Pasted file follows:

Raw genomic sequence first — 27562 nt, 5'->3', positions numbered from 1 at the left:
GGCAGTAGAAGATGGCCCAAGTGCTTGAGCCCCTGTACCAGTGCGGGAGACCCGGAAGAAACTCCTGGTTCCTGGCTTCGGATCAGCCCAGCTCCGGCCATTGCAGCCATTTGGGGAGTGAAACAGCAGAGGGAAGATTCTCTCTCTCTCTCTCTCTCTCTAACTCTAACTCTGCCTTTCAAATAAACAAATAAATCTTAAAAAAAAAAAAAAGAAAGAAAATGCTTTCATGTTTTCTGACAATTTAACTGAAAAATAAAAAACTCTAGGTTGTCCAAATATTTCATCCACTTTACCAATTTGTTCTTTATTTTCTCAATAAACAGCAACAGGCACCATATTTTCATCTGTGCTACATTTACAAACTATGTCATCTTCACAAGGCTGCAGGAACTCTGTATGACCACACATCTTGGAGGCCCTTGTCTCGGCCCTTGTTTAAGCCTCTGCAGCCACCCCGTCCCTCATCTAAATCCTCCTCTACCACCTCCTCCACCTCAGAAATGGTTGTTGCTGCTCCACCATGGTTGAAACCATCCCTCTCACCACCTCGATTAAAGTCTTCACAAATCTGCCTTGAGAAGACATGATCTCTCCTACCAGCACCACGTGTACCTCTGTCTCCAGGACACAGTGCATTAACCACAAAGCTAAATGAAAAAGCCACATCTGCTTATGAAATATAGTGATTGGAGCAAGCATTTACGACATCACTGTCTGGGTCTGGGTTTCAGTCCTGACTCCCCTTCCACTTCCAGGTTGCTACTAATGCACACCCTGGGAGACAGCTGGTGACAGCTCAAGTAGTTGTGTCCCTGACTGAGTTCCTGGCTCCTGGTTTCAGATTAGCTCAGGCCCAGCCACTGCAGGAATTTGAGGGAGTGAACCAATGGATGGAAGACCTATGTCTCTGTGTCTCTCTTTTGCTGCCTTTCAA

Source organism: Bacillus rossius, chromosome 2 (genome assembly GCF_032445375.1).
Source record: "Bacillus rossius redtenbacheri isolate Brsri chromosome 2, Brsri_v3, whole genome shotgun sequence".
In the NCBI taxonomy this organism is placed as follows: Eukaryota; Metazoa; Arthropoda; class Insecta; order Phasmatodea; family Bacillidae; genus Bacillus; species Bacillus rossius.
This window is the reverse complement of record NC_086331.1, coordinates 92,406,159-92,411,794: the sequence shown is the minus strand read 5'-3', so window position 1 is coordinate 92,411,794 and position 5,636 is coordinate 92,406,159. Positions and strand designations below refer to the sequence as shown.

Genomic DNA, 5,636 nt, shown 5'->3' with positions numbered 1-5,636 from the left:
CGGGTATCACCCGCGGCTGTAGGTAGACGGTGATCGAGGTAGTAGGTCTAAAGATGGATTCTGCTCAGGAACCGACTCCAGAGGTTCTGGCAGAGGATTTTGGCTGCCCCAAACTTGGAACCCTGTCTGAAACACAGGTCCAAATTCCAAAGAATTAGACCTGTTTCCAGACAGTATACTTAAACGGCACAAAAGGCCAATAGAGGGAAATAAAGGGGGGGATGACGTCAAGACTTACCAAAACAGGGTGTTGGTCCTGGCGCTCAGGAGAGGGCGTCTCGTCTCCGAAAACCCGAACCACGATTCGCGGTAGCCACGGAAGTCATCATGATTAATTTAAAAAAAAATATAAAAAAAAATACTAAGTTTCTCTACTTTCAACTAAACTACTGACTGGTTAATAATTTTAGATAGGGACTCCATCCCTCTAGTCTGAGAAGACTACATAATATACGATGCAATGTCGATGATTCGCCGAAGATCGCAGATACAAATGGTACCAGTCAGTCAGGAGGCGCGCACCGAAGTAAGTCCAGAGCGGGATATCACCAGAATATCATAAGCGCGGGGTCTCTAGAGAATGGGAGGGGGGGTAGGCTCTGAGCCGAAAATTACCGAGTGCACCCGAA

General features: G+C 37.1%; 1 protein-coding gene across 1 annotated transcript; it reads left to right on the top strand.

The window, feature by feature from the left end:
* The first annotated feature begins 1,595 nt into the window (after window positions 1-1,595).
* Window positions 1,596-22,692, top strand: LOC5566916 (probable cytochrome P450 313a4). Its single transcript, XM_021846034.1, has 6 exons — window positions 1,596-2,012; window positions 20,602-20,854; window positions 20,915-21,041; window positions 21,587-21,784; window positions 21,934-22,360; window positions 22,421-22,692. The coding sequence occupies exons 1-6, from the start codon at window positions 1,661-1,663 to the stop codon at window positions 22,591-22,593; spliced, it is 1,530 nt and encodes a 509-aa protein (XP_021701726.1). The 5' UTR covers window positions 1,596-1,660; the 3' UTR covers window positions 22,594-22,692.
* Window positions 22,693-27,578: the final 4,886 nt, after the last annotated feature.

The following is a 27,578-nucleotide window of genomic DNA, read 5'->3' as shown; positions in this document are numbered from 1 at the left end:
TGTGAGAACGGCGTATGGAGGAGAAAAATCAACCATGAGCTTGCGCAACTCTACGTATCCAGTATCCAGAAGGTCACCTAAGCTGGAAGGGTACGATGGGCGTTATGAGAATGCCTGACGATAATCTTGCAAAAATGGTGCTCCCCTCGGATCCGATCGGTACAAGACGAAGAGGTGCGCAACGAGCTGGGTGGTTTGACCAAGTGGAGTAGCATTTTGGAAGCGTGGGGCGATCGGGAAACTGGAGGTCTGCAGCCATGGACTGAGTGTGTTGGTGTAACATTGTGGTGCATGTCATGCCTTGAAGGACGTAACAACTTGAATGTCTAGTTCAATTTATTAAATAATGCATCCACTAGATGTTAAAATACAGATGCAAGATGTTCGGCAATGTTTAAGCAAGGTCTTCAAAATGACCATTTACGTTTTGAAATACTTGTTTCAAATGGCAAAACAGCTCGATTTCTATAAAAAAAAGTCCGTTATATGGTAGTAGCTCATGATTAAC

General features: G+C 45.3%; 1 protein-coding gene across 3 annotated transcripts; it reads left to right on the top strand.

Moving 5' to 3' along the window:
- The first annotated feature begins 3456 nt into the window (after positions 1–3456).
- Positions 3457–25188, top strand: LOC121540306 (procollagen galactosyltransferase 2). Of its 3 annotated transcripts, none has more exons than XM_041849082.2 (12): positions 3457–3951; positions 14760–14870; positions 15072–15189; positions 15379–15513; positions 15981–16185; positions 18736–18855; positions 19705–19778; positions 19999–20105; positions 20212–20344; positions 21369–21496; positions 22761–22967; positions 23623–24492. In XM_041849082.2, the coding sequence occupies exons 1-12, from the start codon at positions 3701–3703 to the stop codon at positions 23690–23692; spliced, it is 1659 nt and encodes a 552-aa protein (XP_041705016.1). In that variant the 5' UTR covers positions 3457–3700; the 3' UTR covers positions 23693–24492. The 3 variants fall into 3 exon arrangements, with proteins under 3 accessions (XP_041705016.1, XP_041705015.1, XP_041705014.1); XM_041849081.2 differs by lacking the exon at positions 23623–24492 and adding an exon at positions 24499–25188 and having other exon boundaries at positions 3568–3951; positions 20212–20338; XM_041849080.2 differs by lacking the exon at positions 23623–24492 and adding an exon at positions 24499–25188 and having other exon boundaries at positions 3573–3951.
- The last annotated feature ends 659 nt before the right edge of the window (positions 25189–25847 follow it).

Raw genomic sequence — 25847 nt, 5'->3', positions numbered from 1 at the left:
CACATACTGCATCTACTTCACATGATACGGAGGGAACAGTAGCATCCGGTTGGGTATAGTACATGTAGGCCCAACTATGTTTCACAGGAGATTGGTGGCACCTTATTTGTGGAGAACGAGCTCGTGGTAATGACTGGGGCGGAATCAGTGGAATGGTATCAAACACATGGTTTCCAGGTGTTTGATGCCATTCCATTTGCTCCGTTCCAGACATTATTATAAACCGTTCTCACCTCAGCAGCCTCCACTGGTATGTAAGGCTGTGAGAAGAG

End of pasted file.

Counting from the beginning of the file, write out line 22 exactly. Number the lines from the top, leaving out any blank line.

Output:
CACATACTGCATCTACTTCACATGATACGGAGGGAACAGTAGCATCCGGTTGGGTATAGTACATGTAGGCCCAACTATGTTTCACAGGAGATTGGTGGCACCTTATTTGTGGAGAACGAGCTCGTGGTAATGACTGGGGCGGAATCAGTGGAATGGTATCAAACACATGGTTTCCAGGTGTTTGATGCCATTCCATTTGCTCCGTTCCAGACATTATTATAAACCGTTCTCACCTCAGCAGCCTCCACTGGTATGTAAGGCTGTGAGAAGAG